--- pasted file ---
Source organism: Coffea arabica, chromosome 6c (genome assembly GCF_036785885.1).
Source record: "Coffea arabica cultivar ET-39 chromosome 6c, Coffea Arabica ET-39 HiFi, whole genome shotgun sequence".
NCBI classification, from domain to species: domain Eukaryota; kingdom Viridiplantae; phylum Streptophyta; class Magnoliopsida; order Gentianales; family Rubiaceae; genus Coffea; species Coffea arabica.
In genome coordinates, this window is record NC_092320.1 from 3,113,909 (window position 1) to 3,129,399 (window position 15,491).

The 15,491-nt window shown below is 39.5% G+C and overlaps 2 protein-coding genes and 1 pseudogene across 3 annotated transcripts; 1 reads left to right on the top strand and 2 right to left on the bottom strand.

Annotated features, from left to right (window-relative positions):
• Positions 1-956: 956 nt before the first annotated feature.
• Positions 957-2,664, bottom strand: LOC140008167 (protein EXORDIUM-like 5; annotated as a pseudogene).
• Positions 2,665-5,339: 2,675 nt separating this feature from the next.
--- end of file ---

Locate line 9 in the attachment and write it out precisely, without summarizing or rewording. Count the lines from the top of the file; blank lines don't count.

• Positions 2,665-5,339: 2,675 nt separating this feature from the next.